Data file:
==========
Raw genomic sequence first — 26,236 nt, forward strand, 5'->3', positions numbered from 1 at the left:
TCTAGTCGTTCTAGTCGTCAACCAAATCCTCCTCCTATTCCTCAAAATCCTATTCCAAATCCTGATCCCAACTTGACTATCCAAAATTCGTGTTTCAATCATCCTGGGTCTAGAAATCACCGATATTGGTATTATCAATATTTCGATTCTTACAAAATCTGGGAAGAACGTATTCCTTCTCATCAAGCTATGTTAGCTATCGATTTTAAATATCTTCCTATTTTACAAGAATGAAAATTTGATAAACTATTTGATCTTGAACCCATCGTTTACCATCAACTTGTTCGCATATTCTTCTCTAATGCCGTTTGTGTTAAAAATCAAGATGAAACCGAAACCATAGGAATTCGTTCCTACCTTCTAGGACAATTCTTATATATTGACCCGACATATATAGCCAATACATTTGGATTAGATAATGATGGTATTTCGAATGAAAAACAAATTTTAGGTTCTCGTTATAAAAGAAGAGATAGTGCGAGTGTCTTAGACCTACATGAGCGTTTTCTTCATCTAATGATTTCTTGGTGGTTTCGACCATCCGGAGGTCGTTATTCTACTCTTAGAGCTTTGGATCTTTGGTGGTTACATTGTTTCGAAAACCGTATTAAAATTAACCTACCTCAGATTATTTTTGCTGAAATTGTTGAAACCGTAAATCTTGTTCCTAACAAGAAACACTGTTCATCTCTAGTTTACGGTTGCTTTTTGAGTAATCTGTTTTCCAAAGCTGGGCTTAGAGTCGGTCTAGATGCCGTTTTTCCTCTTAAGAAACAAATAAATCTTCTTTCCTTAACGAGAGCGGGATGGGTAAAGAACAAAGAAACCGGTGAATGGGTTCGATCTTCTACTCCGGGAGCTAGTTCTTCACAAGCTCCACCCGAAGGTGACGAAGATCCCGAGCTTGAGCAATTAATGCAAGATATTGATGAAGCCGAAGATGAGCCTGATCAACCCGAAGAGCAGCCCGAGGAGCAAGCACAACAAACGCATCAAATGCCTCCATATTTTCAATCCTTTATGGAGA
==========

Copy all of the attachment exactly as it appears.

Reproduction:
Raw genomic sequence first — 26,236 nt, forward strand, 5'->3', positions numbered from 1 at the left:
TCTAGTCGTTCTAGTCGTCAACCAAATCCTCCTCCTATTCCTCAAAATCCTATTCCAAATCCTGATCCCAACTTGACTATCCAAAATTCGTGTTTCAATCATCCTGGGTCTAGAAATCACCGATATTGGTATTATCAATATTTCGATTCTTACAAAATCTGGGAAGAACGTATTCCTTCTCATCAAGCTATGTTAGCTATCGATTTTAAATATCTTCCTATTTTACAAGAATGAAAATTTGATAAACTATTTGATCTTGAACCCATCGTTTACCATCAACTTGTTCGCATATTCTTCTCTAATGCCGTTTGTGTTAAAAATCAAGATGAAACCGAAACCATAGGAATTCGTTCCTACCTTCTAGGACAATTCTTATATATTGACCCGACATATATAGCCAATACATTTGGATTAGATAATGATGGTATTTCGAATGAAAAACAAATTTTAGGTTCTCGTTATAAAAGAAGAGATAGTGCGAGTGTCTTAGACCTACATGAGCGTTTTCTTCATCTAATGATTTCTTGGTGGTTTCGACCATCCGGAGGTCGTTATTCTACTCTTAGAGCTTTGGATCTTTGGTGGTTACATTGTTTCGAAAACCGTATTAAAATTAACCTACCTCAGATTATTTTTGCTGAAATTGTTGAAACCGTAAATCTTGTTCCTAACAAGAAACACTGTTCATCTCTAGTTTACGGTTGCTTTTTGAGTAATCTGTTTTCCAAAGCTGGGCTTAGAGTCGGTCTAGATGCCGTTTTTCCTCTTAAGAAACAAATAAATCTTCTTTCCTTAACGAGAGCGGGATGGGTAAAGAACAAAGAAACCGGTGAATGGGTTCGATCTTCTACTCCGGGAGCTAGTTCTTCACAAGCTCCACCCGAAGGTGACGAAGATCCCGAGCTTGAGCAATTAATGCAAGATATTGATGAAGCCGAAGATGAGCCTGATCAACCCGAAGAGCAGCCCGAGGAGCAAGCACAACAAACGCATCAAATGCCTCCATATTTTCAATCCTTTATGGAGA